, MARCH 12, 1952 _ OSCEOLA NEWS RLYTHEVTLLE (ARK.) COURIER NEWS St Grandmother's Trip to Osceola In 1855 Recalled by Emma Moore Pioneer women, like Grandmoth- Hale and her 10 small children _jio blazed the trail from Columbia, •renn., to Osccola In 1855 In two ox-drawn covered wagons, had initiative, self-confidence and courage. In 18S5, there were still Indians throughout the country and It was ducky /or those descendants of Grandmother Hale that she didn't encounter any of them, tor If she had, they wouldn't have had a chance, and her children and their children, who make up the biggest part of Osceola, just wouldn't have been. Grandfather Hale died In Columbia, and in those days, women took up where their husbands left off. The only work she knew was farm- Ing. With her late husabnd's brother, John Hale, they packed their small belongings and started the trip to Osceola to make their future home. The trip took two weeks through the wilderness and over strange bumpy roads that were seldom traveled. An older sister had married and had moved to Mills Bayou above Luxora and it was through her In- -Jjjence that she left Tennessee, i'r oldest son. Billy, only 16, was ne man of the family. He drove one of the wagons and John Hale drove the other one. She divided her time with the other nine children. The first day or two was a novelty but by the end of two weeks the entire family was exasperated. The youngest of the 10 was the late P. B. Hale, who ivas four years old at that time. There were three boys and seven girls'. Her sister's husband met the caravan at Pulton, which later became Fart Pillow' and they were guided, to their new home In Osceola. Expected Bigger Town They had anticipated a much larger toivn and were terribly disappointed to find a blacksmith shop and n post office made from an old wooden packing crate. After seven years of hardships and hard work. Grandmother Hale died, leaving behind her 10 children, who had then grown enough that the older ones could look after the younger ones. Two ot the girls died that same year. Is Information on the pioneer ^^ - family came from a grand- tt*ughter of the courageous Grandmother Hale. Mrs. Emma Blackwood Moore, who inherited some of her grandmother's qualities. A day with Mrs. Moore and her faithful daughter, Mrs. Pauline Hayden, was one of the most entertaining days this miter has had In a lone, long time. To talk with a gracious lady who has spent her 70 years (she will be In June) in Osceola and listen to her reminiscing was certainly a treat. We'll skip through her childhood days which was full of fun and excitement and begin her story In 1897--the year of two disasters in Osceola, the big fire and the bio flood. The flood came in March. The strong winds and spring rains didn't help matters. Lo«s drifting down the river and animals left 'o perish when families had to move washed over the levee into the business section and into yards in homes on Broadway. There were no such thincs as dump trucks or mechanical devices to dig dirt to build up the levee. Every man and boy went on as we were kin to »veiy- body in Osceoa und nobody dared talk about one another. Father Founded Newspaper "My father was a lawyer and traveled a lot. He also founded The Osceola 'rimes. The town of Blytheville, then called Chickasawba, was often visited by my father dvr- ing the days he was a Jawver. He made friends there with Brother Henry Blythe — a circuit riding preacher. When my father was in legislature he had the town of Chtckasawba changed to •Blythc- ville' In honor of the wonderful old preacher whom everybody loved. "My falher was a smart man and was active In everything that came along. He was vice president o! the Old Dramatic club in Osceola as well as being a good actor. The late S. E. Simpson, who Osceolans will remember was Just Ihe sort of man my laiher was — he was loved by everybody j * ~..,.*u*«j. ...t, .-miiicu .MLS. i\ii>iirc "out Mr "In October of 1801, Old Town ! Moore's family approved 'o! me he- was wli-ed out by fire. There was j cause I looked old for my see as a Srtaung rink above a salooji uhcre one of Iii.s sisters remarked' " ' combed my hair, uid * whll» organdy dre«j I had worn to a masquerade parly ' wns pressed right Quickly and we had Invited In ail our neighbors and friends and were married at seven." I a.sked Mrs. Moore where they went on their honeymoon, she laughed and said they had to wait until she could have some long dresses made before Mr. Moors would take her bo Humboldt, Tenn . for his family to meet her. Mrs. Moore added, "You know when I married I was a school girl in short dresses and I would have been disgraced. A married woman US) in short dres-ses! There were no ready-made dre.sses in Osccohi then and it took three weeks to chaise me from a tom-uny to a married woman in loni; drp.w.s. I looked as old when my mother finished my clothes as I did at ilitrty- flve." smiled Mis. Moore, "but Mr everytody in unvii went for amusement. This particular night, Oct. "One of (he civic and serial affairs in Osceola back in 1912, PAGE SEVEN STARR GAZING • ..- D ... f — *.,.. ....... tn w.ituijirv ijrtt rS. III la 1Z , AITS ^. (he party broke up at 10 o'clock i Moore said, "was the cen-eterv as- ercryoociy went home and at mid- -•-•--• — night. BUIIS were fired, and whLsiles blew nnd aroused evtry citizen in town. There was nothing but a bucket brigade and no way to tight lire. [ of the buildings were frame ami they weitt, up into llames bc- !c.u p e til? cruvs'u' could clo a Ihing." Mrs. Moue toll! ol her late hus- . . . Mrs. Emma Blarkwood Moore . . . her gramlpan-nts wero pioneer settlers In Osceola . . , in town rolled up their sleeves, dug the dirt out of the street, bagged It and stacked it in weak places on the levee. Recalls Lost Boy "One boy I shall always remember and laugh about now." smiled Mrs. Moore, "A young boy by the name of Sammie Moss. He was one that was given the job of digging out the dirt. Night came and he couldn't be found. That, of course, was before we had street lights and the only lights with which to search for him were lanterns. The search led to the boy who had dug such a deep hole he was almost drowned in the water that had seeped in the hole. During a] the anxiety of fearing the levee wpuld break, everything centered around Sammie. "Furniture was scaffolded to the ceilings, including our piano. My Bister, Belva, and I took music les sons from Miss Mamte Hartman and she was working us over time to play in her June recital. When she saw our piano hanging in midair we both were tickled to death and knew our practice days were over until the water went down. But that was a mistaken idea, our Mother placed a stepladtier up to the piano and instead of sitting on a piano stool to practice, we stood on one of the rungs of the ladder. Our Mother was sure then that we would have a fair chance to win a music medal our teacher was giving. "The recital came off in June as scheduled and Belva and I won the two medals given." I broke in and remarked, "I didn't know you were a piano player, Mrs. Moore," Her response was, "All I can play Women attended if.-, meetings Ihe same as they do the Progressive Club now. The late Mrs. S. S. Ermines <vo.s as active in it. nnd always planning benefits and pur- tics to keep our rernctt-ry beautiful, a.s Mrs. John Eclrington is do- i)'2 ;ioiv in promoting (uncii its tu pay for our beautiful library build- With Saint Pitrlck'i Day right around the corner, you might like to know (in case you don't) that most of the etorie* told about Ireland's patron saint are lengendary although he left an autoblogrophy written in crude Latin, he placed the emphasis on his work and not on his life. It has never been established whether he was born In Scotland, England or France. The place of his birth was Bannaiienla. but no one has ever agreed on which of the three' places the town Is In. When he was 16. he wns raptured by pirates from Ireland and was carried to that island where he tended Hocks for 6 years. During tliofe years of slavery he l>ecame a devoted Christian and after his escape to France, entered monastic life, lie had a dream Idling him to return (o Ireland In 432 A D., and for the rest of his life he worked making Christians out of heathens in Ireland. SI. band buying three marriage licenses ing. to marry her. She was only fifteen I I helped Mr.i. Semmes with all and ilie kiiciv they would have to her undertakings, in 1S34. i was Suggested refreshments for Patrick's Day bridge party: Lime salad with liny cheese balls rolled in parsley on the side, very small fried nlcs filled with cottase cheese and English peas. Angel food cake with pale green icing, hot cof- i fee. Very simple and quick. elope, .so Mr. Moore sent to a cou.s- in cl His in mpley 10 buy license. _ „ „,„, ^ ufi „,,.,. u]c liiey were to cross the river in a I care of Violet Cemetery as our pro£KI!l ana Inn COUMM wa.1 tn mnpt io/-t T „-., i—i. -... Remember when you used to eat , ,-,.„, in school behind tliose big geogi-i- appoinled welfare chairman of the! Phlcr.? By the way. vhat over hap- over ihe ' I'ened to those big geographies? poraled towns In Alaska. Only sev en towns have population exceed ing 1,000. Alaska Isdlvlded Into four parti, The Pacific Coast. The Central Plateau <or continental Alaska) The Rocky Mountains and The Alaska S s°" e ' ™ e Univel s "y "' It has been said even alter 5-011 leave school you can't get away from the three n'.i Romance at 25. Rent at 35 and Rrwtmiuiisin at 45l' A note of warning: Thixe cute mile toy chickens that lay csgs by pressing a button lock awful tempting to a two-year-old. Our (»•«year-old Phil swallowed his and fried for more but the doctor advised against it. 1 know now exactly what a "pig In .1 china shop" means. Dune Fergus turned Dorothy Wadrtclj and me loose at Hie K ift .show held at parimeni ,,i the Progressive cfub the Peabndy last wfcit and 1 never! should top them all. Whether yon realized be.'ore how much fun you i know how to cook or hook is not can have .spending ihe other (el-1 the queslicn, Jf yon are so all- lows money. j , irpt | domestic maybe you can come „ I up on the second and fourth Wed- Once upon a lime it wns down! np.sday mornings a ,,d show others | mm uilsar f,, r „ youiia j. ir j tu i lio'.v its rimr. No due*: Just <o you're [carry a with her y,iun *'u-j n n-.tvnber o! the Progressive Club jwas oul with n young man. That ] yon are eli-.iblc - lair enoueh was back when men were men and! Happy March 15! women had never heard of lipstick* compacts, bobby pins and cigar.! A woman called the sports department of the Arkansas Democrat and asked: "What was the date of the golf tournament held In Texarkana!" They looked It lip in their files an<! relayed the date to her. "Thanks," she said. "I Just wanted to figure out when to expect my baby." "Jaundice" Is an effect or symptom and not a disease. Haven't you heard people call it "yellow Jaundice?" Is there any other color except yellow? Juandice Is a prominent symp'xmi ol cancer of the liv- ishty- eight babies were born ta St. Louis and St. Louis County Feb. 20 ... 44 boys and 44 girls — that ought to work oat perfectly (or birihrlny parties honoring Leap Year babies. The new "American Home" de- Pro;:rcssjve Club and and the cousin was to meet them on the Tennessee side and take them to n preacher. They slipped off all right but when they got to the river the waves were so high, Mrs. Moore backed . out. and came back home. The following week, Mr. Moare -sent to another cousin In Memphis to buy marriage license. He knew everything was sale then, at least lie thought so. He hired ject. I can look out my bcdrcom window and see every person who] walks through the cemetery. Many Old Graves "For years t had a hard time j keeping little children from pulling the flowers but everyone In Osceola Is proud of this beautiful old cemetery that has all been done away with. There are craves there "A word from our sponsor" is a familiar |.hrasc yon hear on every radio and TV program. If It was only a word, that would be fine. On the Social Side.. Pitch Cluli Moets club nt her new home on Brlckcv The Widows Pitch Club met al! Street. Guests \vcre Mrs Chalmers the home of M.S. A. F. Williams! Henderson and Mrs. Claude lioyd — , ""•• """".- 01 ni.s. A. f. wuiiiiins! llcuacrson and Mrs. Claude llnvrt As the old maid said: "Never eel j Thursday for a desert course pro-] SprhiR blossoms,were used in the Into n car with a person von nould-1 ""'"R H'« card games. Mrs. J. o. 'entertaining rooms Mrs Bndriv n't be caught dend ivilh." Buchanan and Mrs. Ocode Bandy Watson vum high score and Mrs C played wllh (lie memb-rs. Vases o[ C. Bmven won second high Mrs' Don't wall fur Mi» Iricl ».!».,,i« i- rainbow cladioll were nlnrpri in Ihr, Sinmmnc crn.a.1 _i~ , _ _ ,1 ! j that have passed the century mark "jiand some who have been foraotten • Every <Jiy, more travelers ire finding Greyhound ihe convenient, ILVK.COIE ttiy to make tripi. They (enow (tut for long or shorl clips, itavel dollars bur a lot more miles, i lot more schedules, i lot more comfort—by Greyhound! Her. ore BKT Buys in f One Roun-> Way Trip Los Angeles S38.90 566.15 Portland, Ore 41.00 72.00 New OVItins 9,80 17.S5 Gulfporl. Miss. ... 0.50 17.65 Miami, Fla 20.75 37.35 New York 2.1.50 42.30 Detroit n is 11 -s-~ Chicago Kansas City Denver , , ICn \. Fifth 0 T 1 . i „ - ,. -j S.10 g 65 (U. S. tax GREYHOL 15.60 36.75 extra) T ND BU R E YH •.. ,i..-.r>, -KEYliGtrNC A\i ripf lo all America! One Memphis, Term SI 10 Slkcston, Mo 1.85 Cape Glrardeau . ... 2.35 Osccol.-i js Caruthcrsvllle . ... (.ittle Rock Jackson, Trnn. .. Ft. Smith, Ark. .. Kaycttcvllle. Ark. S TERMINAL ouivr o*.Ui«» rt the nia.WLlJf vi . .85 . 8.40 9.35 S. tax Pho o "*V V «.- TrlF Round S 3.45 3.00 4,25 ..*S 1,25 (U5 IUO 15.15 15.85 extra) ne 44U I now is 'Old Dog Tray.' a piece r practiced on for a year when I was a kit]," smiled Mrs. Moore. "My mother had, 12 children and j there was always something going j on at our IIOUEC. To pack up a family like that to go away from home to spend the night with nn aunt or uncle was a common oc- curence in those dnys Foort was plentiful, houses were bi» as well as families and an extra dozen relatives were as welcome then as one would be now. Every Sunday wusi like a family reunion, csp^clallv in a family as big as ours. NO gossip circled to go along" w"ith"them' for I ,„"?" Sel "' 25 - 1G43 ' m >' grandson. an. Riternoon's ride, ! w -" lll>r Garland Halhorn, who had So they all got in (he biifgy '< "™ d wi(h me n!1 "' ll!s '< "™ d wi(h me there was nothing thev could do at ! allclicied scnorl1 here, wns killed in i a " accldcnt - in L' Horn Anjelcs. -He had O-.ceola High ng tev coud do at UiLs point but pretend they reailvi a " accldc were goinjj lor a drive " | -'"d'^tcd Mrs. Metre's mother carried the !Schocl '" tne su " 1n ^ r and went, to J:ke on for a mile out of town and i Callfornlil lo attend college and had then told Mr. Moore if these were I I . were le ' e ""'»' 13 days when his intentions just turn the butuy ' ' vas killcd °" 1 ' 1 - 5 motorcycle. He around and go back home and she ! s lmrll><1 '" my uclov «t Violet ceme- woulri let them |T C t married. All Got Busy "When they reached home it was four o'clock and everybody got In hish." laughed Mrs. Moore,"" to K ct terv as near my window as possible. and tlmt amcng other relatives buried there, makes it the most sncred plaee in the world to me, "In those four years since he passed away, have been Don't wait foi .... .,.„ „„. ret tickets for the Cotton Slvle entertaining rooms siir/u- luncheon r>n the ?r>lhi Yon 1 ftlrs - Tinslcy Ujhe nielli miss it 14 some did at lhei*™ rc Rllcl Ml ' 5 - "• L last one, ,--,.-.4 ,.t~i. the last minute lo ral "bo'.v gladioli were placed In the, Simmons served pie and"co'f'fee! Mrs. Qiilnn Kiltertalns Mrs. Wade Quinn was hostess to Ton know what r haven't heard In a IOIIR time- A pair fit squeaking shoes. There are only seventeen Incor- by some of his classmates. "The forty one years I have been so closely associated with the upkeep of Violet Cemetery have been the most gratifying years o{ my lite." added Mrs. Moore. Other than Mrs. Hayden, who makes her home with her mother anrt is carrying on the work her mother began in 1912. Mrs. Moore has a rtiuigfiler. Mrs. W. G Hathorn, who resides in Memphis; a son, Blarkwood Moore, residing in Los Angeles. Calif.; nnd a granddaughter living in South America. won hii;h -- --. -. Levensteiu second high. Junior Croup (n Mcot The Junior Progressive Club will meet Monday night at the club her Wednesday luncheon club at her home on Quinn Avenue. Daffo- nnd flowering shrubs «-cr« riiLs used in the living and dining rooms. room with Mrs. ",loc Hughes" as V r ' rs ;,_ Ar(:h . patchings and Mrs. W. leader. She will ' - • Brndtcy of apeak inlroduce Gene BIythC'.ille, who will citizenship. Hostesses will lie Mrs. Ambrose Tcaforrl. Mrs. Ralph Wilson and .Mrs. B. I). Duntop. Mrs. Cox Hostess Mrs. Roy Cox was hostess to the Fidelas Class Thursday night at her home. Twevle members were present. th. Mrs. Jcttle Drives reviewed book, "Adults In Ruiuliiy Scl:_... Mrs. Cox's Ironic was clccoralcd with early Spring [lowers and she »mcd -a dessert course. Bridge Club Jlc.'ts j Mrs. Ed Simmons was hostess In I the Wednesday afternoon bridge Alexander played with the mem- See OS< Efff A NEK'S on Page 9 makes off coofa'/ta Swirl of Power! optional at talra UMl on o( n'ur willing to \vnger that not one person in a hundred knows what really goes on inside nn automobile engine-so let's take this by easy stages. The-instant you nudge Buick's Fireball 8 Engine into action - a whole string of things starts to happen. Eight sparks begin to crackle in well-timed sequence. Eight pistons start gliding up and down with rhythmic precision. Eight pairs of valves dance open and closed-to let fuel charges in, exhaust gases out of cylinder after cylinder. All right, you say, what's so complex about that? Can't anyone build an engine that does this to perfection? Well, we'd better add, these things happen at the rate of more than 10,000 times per wile and that's 100 times per second at 35 miles an hour! So — it's impnrtnnt to know that'Buick uses a deep-breathing valvc-in-hend design that shoots a fuel charge in - cleans exhaust gases out — in a hurry. It's important to know that all the power released by the fuel concentrates its driving force right on the Xead of each Nuick piston. (Everyone who has recently built "new" high- compressio.-. engines copied this "Btiick first.") But most important of all - Buick adds one more twist which others stiff haven't copied. Every charge of fuel rushing into o Buick engine becomes n twisting, swirling, high- compressed ball that flashes with sudden, consuming completeness the instant the spark sets it afire. And to,add this all up: clean, complete combustion-10,000 times per mile-is the secret of getting more power-more miles-from each gallon of gasoline. Oo we're not simply using picture words when we tell you that Huick-nnd only Buick-has a Firu;nAU. IINGINK-OJ- that you're off in a swirl of power with one of these high-powered performers under the hood, 1952 has brought a lot of sparkling new improvements which you'll want to see and admire when ynu come to our showrooms. Rut the thrill of thrills is still what you and a Uuick-and a Fireball S Engine-can do out on the road. When do you want to try a sample? Sure is true for'52 ''When belter aufotnlpbilg? are built BUICK — — i " i •"•"••''•^•••••BaB^ss^aajBMi^BBBMMB^^^^^^^^^^^^^^^^^^^^^^^^^^B LANGSTON-McWATERS BUICK Co., Walnut t Broadway, Phone 4555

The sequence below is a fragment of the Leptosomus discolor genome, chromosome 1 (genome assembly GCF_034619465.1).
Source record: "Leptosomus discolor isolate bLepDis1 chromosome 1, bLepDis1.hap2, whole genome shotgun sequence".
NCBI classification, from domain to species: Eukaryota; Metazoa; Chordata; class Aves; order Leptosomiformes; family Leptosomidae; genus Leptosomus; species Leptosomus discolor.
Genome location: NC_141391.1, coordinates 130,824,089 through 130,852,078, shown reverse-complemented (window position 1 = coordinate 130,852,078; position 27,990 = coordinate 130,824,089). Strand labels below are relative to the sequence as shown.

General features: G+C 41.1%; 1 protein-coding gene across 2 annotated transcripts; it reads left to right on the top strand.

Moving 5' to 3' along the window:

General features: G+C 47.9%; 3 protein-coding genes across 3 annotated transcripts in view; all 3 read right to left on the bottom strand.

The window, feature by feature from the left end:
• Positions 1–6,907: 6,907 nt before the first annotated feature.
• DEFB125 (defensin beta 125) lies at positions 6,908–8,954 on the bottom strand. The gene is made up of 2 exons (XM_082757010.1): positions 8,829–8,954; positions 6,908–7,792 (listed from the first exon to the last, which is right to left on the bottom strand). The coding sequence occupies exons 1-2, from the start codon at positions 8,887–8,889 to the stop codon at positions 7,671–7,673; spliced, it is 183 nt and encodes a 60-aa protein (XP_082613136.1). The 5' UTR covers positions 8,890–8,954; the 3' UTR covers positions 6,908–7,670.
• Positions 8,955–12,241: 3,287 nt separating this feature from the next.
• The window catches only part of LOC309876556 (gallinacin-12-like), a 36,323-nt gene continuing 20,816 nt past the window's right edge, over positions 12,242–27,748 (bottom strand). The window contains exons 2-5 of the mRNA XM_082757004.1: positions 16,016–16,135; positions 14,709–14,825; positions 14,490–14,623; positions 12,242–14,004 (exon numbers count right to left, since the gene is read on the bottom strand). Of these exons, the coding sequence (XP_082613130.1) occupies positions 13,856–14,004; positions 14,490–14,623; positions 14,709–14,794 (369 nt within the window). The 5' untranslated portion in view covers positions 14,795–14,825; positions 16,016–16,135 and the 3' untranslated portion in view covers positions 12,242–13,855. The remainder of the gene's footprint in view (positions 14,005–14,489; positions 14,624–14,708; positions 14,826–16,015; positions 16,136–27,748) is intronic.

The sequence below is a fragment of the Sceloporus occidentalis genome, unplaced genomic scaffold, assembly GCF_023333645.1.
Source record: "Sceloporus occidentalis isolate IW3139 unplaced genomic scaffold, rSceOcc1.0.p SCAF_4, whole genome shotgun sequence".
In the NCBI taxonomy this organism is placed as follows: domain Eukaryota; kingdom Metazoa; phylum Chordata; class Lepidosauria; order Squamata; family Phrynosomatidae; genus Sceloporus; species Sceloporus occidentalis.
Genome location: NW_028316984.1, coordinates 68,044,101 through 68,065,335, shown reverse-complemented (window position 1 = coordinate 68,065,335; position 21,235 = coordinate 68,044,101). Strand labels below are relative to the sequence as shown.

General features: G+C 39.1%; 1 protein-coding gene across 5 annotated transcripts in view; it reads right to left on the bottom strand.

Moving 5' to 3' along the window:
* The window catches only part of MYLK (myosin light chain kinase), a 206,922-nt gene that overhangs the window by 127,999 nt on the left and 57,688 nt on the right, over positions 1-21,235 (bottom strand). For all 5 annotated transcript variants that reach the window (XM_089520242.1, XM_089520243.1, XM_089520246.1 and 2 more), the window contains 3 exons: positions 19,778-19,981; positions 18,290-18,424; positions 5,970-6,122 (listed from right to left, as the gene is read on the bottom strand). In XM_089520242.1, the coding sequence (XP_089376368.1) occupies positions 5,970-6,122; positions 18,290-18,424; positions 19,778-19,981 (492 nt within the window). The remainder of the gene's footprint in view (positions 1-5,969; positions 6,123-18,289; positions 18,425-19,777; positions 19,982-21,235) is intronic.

What members have found on this page

Get access to

  • The largest online newspaper archive
  • 14,500+ newspapers from the 1700s–2000s
  • Millions of additional pages added every month

Try it free